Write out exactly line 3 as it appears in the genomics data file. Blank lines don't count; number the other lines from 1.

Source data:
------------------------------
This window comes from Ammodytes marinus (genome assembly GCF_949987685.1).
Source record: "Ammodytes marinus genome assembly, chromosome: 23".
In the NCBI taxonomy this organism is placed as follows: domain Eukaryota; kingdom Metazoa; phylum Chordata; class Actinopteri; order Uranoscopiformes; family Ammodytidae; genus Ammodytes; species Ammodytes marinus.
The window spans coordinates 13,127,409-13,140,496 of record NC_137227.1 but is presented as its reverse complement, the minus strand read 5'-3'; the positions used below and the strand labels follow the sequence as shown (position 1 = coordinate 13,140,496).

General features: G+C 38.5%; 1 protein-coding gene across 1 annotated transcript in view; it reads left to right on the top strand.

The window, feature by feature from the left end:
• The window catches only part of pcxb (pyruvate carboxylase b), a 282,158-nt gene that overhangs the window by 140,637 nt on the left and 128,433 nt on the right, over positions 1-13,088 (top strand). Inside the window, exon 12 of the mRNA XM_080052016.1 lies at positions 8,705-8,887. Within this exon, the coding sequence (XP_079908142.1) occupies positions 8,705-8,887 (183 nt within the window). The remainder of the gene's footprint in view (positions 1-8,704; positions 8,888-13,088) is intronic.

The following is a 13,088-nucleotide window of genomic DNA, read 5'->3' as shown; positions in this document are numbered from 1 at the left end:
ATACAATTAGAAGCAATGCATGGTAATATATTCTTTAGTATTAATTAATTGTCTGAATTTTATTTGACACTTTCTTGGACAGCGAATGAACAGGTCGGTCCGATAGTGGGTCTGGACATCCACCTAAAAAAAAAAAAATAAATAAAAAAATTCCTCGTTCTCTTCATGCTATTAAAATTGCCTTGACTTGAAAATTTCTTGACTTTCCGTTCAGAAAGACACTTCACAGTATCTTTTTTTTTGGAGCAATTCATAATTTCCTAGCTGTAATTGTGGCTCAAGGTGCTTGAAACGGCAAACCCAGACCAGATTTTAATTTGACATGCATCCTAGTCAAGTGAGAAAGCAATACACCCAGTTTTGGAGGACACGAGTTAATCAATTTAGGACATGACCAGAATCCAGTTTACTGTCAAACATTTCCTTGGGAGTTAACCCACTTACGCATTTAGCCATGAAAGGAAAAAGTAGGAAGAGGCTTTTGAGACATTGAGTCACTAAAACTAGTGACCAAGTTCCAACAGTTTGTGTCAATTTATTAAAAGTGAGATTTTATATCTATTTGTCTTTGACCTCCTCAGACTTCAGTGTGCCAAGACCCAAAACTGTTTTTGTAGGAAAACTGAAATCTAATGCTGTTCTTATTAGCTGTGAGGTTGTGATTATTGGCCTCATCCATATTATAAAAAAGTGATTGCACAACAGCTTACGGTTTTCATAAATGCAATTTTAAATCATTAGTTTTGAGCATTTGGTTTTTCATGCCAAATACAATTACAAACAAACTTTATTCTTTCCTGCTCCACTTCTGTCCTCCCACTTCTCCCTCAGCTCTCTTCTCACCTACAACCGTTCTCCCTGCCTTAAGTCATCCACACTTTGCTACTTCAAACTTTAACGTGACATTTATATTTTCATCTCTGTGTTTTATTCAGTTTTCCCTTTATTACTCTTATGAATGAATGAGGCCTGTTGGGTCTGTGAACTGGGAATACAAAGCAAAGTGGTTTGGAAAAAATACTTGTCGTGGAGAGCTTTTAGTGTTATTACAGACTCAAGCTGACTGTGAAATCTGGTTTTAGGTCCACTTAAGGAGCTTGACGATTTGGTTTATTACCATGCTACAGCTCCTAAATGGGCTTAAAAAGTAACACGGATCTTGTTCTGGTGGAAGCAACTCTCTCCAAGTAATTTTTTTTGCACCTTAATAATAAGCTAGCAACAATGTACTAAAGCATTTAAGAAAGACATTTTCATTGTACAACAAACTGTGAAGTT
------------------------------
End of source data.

In the NCBI taxonomy this organism is placed as follows: domain Eukaryota; kingdom Metazoa; phylum Chordata; class Actinopteri; order Uranoscopiformes; family Ammodytidae; genus Ammodytes; species Ammodytes marinus.